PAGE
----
Colonial kitchens can give your home a warmth and ambiance with a flair of nostalgia.
History of Colonial Kitchens
Most of the kitchens during the colonial period were separate buildings located in the back of the main house. The kitchen was usually built thirty to fifty feet away from the main house. The purpose of this was two-fold.
The kitchen generated a tremendous amount of heat that was undesirable during the warmer months. By placing the kitchen a separate building, the heat didn't spread to the rest of the house.
The other reason was for fire safety, since open fires were used to do most of the cooking. Kitchens often caught on fire and presented less danger to the main house when placed a safe distance from the home. Controlling house fires was a painstaking and difficult, if not impossible, job, so if a kitchen caught on fire, it would burn to the ground without taking the house with it, and another one could be built in its place.
Recreating an Authentic Kitchen
Whether or not you want an authentic colonial kitchen or desire to create a marriage between colonial and modern, you can have a unique kitchen design that you'll enjoy for many years.
Necessary Historical Features
There are some historical features you'll want to be sure to include in your design to give it an authentic look.
Fireplace and Hearth
A fireplace was a must for any colonial kitchen, since this is where the cooking was done. Unlike modern kitchen designs that incorporate a fireplace strictly for ambiance, colonial fireplaces were utilitarian.
Most of the fireplaces were wide and tall. Some were big enough for one or two people to actually work inside them. Brick was the preferred material, although some were made out of stone.
The hearth was level with the floor to allow for cooking ease. This was the modern colonial stove and where the people who worked in the kitchen spent all day preparing meals for the family. Most fireplaces also had large long hewn mantels that served to suspend many of the large cooking tools. Tankards, pitchers, crockery, serving trays, and plates were often propped on top of the mantel for easy access.
Cooking in the Fireplace
If you've ever visited Colonial Williamsburg in Williamsburg, Virginia, you probably witnessed the actual cooking of a meal in a colonial kitchen. Dutch ovens with a grooved lid were the main cooking vessel. These pots were placed on the hearth floor on top of a bed of hot coals. The same glowing coals were then spread evenly onto the pot lids. Game, beef and pork were often cooked on a spit over the open fire. Kettles were suspended over the fire from a metal swinging arm.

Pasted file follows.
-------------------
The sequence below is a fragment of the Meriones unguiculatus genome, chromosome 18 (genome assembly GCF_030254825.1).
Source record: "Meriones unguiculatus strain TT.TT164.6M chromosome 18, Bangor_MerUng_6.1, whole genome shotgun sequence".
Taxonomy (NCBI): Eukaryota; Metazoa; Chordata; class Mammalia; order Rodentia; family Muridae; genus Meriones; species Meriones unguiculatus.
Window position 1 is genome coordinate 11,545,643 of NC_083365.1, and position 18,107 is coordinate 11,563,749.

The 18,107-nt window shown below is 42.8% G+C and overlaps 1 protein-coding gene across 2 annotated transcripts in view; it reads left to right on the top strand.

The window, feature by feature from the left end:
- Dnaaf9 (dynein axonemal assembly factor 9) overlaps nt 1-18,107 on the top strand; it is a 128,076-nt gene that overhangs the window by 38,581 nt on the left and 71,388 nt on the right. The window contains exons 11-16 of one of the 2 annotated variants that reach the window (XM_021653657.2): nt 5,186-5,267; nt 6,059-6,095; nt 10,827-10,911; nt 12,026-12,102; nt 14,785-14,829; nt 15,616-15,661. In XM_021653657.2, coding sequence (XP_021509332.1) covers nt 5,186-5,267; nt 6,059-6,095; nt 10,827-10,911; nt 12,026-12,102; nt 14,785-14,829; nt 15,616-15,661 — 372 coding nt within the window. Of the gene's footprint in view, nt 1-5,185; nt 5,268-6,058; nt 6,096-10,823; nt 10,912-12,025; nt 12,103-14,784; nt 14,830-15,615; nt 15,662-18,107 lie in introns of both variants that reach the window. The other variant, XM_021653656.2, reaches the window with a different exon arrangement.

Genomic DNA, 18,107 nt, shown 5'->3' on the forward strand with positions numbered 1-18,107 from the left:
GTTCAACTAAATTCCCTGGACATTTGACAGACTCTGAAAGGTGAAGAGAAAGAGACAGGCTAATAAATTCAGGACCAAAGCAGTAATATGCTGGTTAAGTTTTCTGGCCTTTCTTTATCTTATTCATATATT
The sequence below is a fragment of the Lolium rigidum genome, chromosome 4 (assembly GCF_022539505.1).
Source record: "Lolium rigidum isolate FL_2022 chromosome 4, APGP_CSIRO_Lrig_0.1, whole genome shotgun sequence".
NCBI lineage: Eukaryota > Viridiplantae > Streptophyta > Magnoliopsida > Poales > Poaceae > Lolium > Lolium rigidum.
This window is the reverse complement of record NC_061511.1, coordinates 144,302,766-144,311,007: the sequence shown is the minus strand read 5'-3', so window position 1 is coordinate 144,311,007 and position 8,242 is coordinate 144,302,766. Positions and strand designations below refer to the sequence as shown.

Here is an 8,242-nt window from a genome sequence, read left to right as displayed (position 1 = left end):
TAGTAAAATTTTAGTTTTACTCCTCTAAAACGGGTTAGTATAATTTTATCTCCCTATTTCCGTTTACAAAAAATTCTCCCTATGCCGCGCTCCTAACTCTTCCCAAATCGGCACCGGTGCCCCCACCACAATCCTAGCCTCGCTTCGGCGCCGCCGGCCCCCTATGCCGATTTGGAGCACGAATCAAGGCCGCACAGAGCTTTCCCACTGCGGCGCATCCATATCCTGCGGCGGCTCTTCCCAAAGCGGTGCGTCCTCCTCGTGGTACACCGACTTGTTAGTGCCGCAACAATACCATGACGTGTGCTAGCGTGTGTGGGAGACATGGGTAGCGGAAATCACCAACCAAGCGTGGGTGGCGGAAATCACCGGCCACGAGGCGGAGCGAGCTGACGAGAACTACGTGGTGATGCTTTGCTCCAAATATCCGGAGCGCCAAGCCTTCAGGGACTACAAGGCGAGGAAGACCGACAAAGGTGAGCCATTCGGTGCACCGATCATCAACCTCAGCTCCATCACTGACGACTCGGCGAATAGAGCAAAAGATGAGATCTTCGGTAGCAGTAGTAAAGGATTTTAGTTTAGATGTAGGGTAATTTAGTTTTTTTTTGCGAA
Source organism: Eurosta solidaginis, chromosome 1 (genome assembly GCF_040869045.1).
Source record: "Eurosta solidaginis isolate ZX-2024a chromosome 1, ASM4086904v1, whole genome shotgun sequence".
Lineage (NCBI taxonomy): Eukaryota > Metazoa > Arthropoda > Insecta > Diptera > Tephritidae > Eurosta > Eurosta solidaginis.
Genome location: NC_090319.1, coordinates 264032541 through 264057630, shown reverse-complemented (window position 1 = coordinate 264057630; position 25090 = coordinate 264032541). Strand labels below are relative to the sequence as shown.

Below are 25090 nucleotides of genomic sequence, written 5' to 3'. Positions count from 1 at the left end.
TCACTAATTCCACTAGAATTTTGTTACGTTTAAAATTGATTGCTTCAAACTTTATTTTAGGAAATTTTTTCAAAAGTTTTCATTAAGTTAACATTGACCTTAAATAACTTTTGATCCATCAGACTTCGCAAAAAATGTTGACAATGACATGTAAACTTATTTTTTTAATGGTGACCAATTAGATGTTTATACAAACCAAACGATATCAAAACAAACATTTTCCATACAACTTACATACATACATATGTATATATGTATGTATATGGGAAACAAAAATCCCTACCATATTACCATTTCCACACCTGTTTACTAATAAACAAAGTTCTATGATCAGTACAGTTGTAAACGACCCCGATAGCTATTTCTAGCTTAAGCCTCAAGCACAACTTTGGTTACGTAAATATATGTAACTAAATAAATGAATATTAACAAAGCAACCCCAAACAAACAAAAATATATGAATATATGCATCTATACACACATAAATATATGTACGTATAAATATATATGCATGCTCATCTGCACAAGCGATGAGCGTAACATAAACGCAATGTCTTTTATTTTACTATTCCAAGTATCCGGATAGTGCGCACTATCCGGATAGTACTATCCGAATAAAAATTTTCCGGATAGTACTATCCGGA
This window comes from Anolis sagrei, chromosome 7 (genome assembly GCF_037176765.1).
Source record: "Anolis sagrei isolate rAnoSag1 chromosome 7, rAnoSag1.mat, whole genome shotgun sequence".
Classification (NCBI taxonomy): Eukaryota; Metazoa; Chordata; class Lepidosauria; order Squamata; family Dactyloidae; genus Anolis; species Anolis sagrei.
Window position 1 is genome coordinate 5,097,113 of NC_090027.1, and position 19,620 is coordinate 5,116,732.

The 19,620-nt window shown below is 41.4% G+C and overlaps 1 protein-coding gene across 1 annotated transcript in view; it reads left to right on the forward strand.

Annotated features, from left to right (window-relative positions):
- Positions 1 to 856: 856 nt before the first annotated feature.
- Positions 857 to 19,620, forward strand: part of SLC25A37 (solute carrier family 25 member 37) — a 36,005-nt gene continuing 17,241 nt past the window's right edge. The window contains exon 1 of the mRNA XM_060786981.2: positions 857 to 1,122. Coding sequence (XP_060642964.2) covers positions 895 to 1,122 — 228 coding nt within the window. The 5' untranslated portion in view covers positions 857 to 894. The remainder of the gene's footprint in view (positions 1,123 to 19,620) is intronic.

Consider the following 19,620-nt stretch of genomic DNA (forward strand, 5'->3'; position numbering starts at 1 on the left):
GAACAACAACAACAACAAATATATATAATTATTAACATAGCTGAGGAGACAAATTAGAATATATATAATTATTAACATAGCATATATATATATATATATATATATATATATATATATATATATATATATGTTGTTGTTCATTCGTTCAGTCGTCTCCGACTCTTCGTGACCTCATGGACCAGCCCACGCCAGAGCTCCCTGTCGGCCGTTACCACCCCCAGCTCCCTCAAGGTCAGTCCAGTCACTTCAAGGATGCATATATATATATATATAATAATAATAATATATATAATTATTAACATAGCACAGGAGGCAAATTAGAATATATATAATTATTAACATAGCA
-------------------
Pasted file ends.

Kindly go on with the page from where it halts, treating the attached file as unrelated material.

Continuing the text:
Adding Elements to Your Kitchen Design
These are some of the many elements you can add to your kitchen depending on how authentic you wish to carry your interior design. You may choose to forgo the cooking aspects of the fireplace and choose a more modern design. You may decide to add a raised fireplace so you and your family can enjoy it while you dine.
Your Kitchen Ambiance
The main challenge of designing a colonial kitchen is to incorporate enough textures, colors and design aspects to create a cozy and charming feeling. There are several architectural and decorative elements you can use in your overall modern kitchen design.
Windows and Window Treatment
Colonial kitchens had small windows. You may want to add a row of transom windows above your cabinets to recreate the feel of small windows but with a modern appeal. Paned windows are a great element to add as are wooden shutters for window treatment. Paint the shutters white and hang some gingham curtains to complete a casual colonial feel.
Floors and Walls
Wood was used throughout the building of colonial homes and kitchens were no exception. When the homeowner could afford it, a kitchen was built out of brick for safety purposes. You may want to create a brick accent wall in your breakfast nook or the wall where you placed your fireplace. Brick floors were very popular, but many people could only afford pine plank floors. Wood ceiling beams were ideal for hanging and drying herbs and flowers.
Furnishings and Accessories
Except on formal occasions, the family often took their morning and mid-day meals in the kitchen around a large farm table that also served as the area for preparing the food for the meals. If the family always dined in the house, the workers, servants and slaves would come to the kitchen in shifts for their meals. A separate table was usually used for this type of household set-up.
When you think of colonial kitchens, pie safes may first come to mind. This piece of furniture enjoyed a resurgence of popularity during the mid-1970s. Elongated dough bowls or tables are another kitchen must and were used daily.
Your Kitchen Cabinets and Countertops
Cabinets especially cabinets with doors weren't always available, so open shelving was quite common and often used in combination with stand alone cabinets.
If you want to create an attractive cabinet style, consider using hardware made out of brushed or polished pewter, silver or brass. Countertops made from granite, soapstone or even marble will go well with wood cabinets finished either in a light pine, maple or a rich cherry stain.
Georgian and Federal architectural styles were prominent during the colonial period, so be sure to incorporate a few arches as well as dental molding.
A colonial kitchen design can help you create a gathering place for your family and give you lots of fond memories of time spent together enjoying good food.